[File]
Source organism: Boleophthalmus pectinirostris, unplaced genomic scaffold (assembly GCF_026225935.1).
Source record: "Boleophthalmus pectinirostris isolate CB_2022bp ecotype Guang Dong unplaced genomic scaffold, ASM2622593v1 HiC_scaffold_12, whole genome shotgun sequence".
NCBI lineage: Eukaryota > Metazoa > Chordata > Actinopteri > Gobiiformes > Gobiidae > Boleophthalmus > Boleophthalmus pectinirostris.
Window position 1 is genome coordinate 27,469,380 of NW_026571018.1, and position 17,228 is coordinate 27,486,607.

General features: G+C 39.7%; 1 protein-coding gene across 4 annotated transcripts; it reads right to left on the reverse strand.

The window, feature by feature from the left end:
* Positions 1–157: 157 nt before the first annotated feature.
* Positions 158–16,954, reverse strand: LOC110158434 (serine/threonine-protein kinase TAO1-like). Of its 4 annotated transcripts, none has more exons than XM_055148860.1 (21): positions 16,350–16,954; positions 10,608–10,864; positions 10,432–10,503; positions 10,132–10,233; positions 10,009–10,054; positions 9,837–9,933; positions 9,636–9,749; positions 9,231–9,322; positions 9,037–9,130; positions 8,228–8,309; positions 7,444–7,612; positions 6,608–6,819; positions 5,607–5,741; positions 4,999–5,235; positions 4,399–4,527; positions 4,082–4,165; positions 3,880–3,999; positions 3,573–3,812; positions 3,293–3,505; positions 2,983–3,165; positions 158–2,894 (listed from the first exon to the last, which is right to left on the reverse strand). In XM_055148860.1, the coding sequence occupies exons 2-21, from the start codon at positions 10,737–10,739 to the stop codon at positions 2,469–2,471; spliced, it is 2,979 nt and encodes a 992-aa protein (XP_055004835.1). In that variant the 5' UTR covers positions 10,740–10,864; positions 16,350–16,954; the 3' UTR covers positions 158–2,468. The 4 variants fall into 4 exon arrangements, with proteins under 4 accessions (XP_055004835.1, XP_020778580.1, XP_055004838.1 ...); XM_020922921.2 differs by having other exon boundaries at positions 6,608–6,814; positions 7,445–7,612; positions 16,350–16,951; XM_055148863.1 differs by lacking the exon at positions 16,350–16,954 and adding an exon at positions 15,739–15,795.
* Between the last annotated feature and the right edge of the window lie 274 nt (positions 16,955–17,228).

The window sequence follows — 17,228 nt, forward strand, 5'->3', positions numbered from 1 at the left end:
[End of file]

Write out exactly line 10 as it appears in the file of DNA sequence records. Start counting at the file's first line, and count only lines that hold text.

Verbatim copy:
The window sequence follows — 17,228 nt, forward strand, 5'->3', positions numbered from 1 at the left end: